EDUCATE Ventures enters collaboration with Sweden’s first research-led EdTech accelerator
EDUCATE Ventures has entered a collaboration to launch the first research-led EdTech accelerator in Sweden.
The organisation is partnering with Swedish Edtest, the national testbed for the use of technology in education, and the trade association, Swedish EdTech Industry.
The long-term goal of the collaboration is to provide better digital products for students, educators and schools, and eventually to develop a Nordic hub for evidence-based EdTech, in collaboration with EDUCATE.
Professor Rose Luckin, director of EDUCATE Ventures said: “The collaboration with Sweden moves our company into the international sphere and strengthens its reputation as the leading research-led accelerator globally.
“We all have much to learn from each other in the wake of the Covid-19 pandemic and the increase in EdTech use around the world, and this is an ideal start to that journey.”
As in many countries, the Swedish education and tech sectors are examining the effects of increased technology use on learning in the past year, and education leaders and EdTech companies believe they need to be better informed about what is high quality EdTech and what effect it has on teaching and learning.
The pilot will begin in the autumn, when EDUCATE Ventures will link the Swedish education and EdTech sectors with high quality research, to ensure that the resources being used are of high quality, are effective and fit for purpose.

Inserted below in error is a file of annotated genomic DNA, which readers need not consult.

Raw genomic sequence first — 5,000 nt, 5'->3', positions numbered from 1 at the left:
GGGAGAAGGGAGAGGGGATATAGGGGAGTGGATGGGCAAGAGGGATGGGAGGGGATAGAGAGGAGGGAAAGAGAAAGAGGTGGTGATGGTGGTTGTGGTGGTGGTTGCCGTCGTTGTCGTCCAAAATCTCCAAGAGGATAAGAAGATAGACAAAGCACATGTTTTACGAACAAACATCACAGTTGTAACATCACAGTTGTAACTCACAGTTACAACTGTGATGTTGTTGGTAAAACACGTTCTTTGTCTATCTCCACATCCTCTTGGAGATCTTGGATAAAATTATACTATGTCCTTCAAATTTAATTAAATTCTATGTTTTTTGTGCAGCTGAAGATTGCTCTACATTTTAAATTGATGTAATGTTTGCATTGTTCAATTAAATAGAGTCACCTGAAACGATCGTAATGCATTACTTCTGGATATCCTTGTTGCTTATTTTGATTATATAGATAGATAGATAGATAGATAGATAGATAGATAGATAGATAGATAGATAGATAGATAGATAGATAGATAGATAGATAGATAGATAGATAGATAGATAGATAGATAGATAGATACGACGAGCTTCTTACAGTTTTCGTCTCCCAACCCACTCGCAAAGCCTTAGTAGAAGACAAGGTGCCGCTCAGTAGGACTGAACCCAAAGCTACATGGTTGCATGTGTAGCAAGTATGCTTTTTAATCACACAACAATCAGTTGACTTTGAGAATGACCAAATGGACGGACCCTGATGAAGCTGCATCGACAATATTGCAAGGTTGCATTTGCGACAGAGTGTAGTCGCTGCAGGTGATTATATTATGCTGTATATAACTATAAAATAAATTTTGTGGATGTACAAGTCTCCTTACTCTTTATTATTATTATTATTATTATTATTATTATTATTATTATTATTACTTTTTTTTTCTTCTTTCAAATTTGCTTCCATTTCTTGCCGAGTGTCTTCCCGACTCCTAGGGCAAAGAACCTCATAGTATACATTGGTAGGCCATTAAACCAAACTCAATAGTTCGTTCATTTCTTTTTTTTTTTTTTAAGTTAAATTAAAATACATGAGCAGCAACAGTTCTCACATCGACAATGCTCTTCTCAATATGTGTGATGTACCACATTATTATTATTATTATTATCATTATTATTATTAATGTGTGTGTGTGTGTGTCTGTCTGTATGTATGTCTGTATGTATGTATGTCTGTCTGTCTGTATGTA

Dr Becky Sage, EDUCATE’S director of acceleration, said: “We are very excited to be launching the first international EDUCATE accelerator with Swedish Edtest, whose programme is already doing such great work to bring together EdTech companies with educators. Our work really compliments what they are doing.
“Using the EDUCATE acceleration methodology we can add value to Swedish EdTech enterprises by helping them develop evidence-informed EdTech alongside educators, providing connection across the education ecosystem and even greater benefit to learners.”
Hanna Elving, who leads Swedish Edtest — an organisation with 13 partners comprising some 700 preschools and schools — and is running the pilot, said: “For us in the Swedish Edtest testbed, the collaboration with EDUCATE is part of our work to develop quality in both the range of digital learning resources and their use on a scientific basis.
“Currently, Sweden lacks a context where researchers, educators and companies can meet and together drive quality and development. We aim to fill that hole and see this collaboration as a first step.”
Ms Elving said that while digital learning services have been used for decades in the Swedish education system, the research around its use and efficacy has not kept up with technological advances, meaning that research reports quickly become obsolete.
As a result, the research is not as supportive of the sector as it could be and cannot be used to inform educators on the quality and effects of tech use in schools. The lack of good quality research means teachers find it difficult to determine what is effective and high quality EdTech and have little information about the product development of EdTech companies.
Jannie Jeppesen, CEO of Swedish EdTech Industry, believes that the collaboration is a way to help Swedish EdTech companies develop evidence-based products and to take responsibility for their role in the education sector’s ecosystem.
“The collaboration with EDUCATE is a way of helping Swedish EdTech companies not only to develop evidence-based products, but also to attract capital, to grow and provide opportunities for more people to use their products,” she said.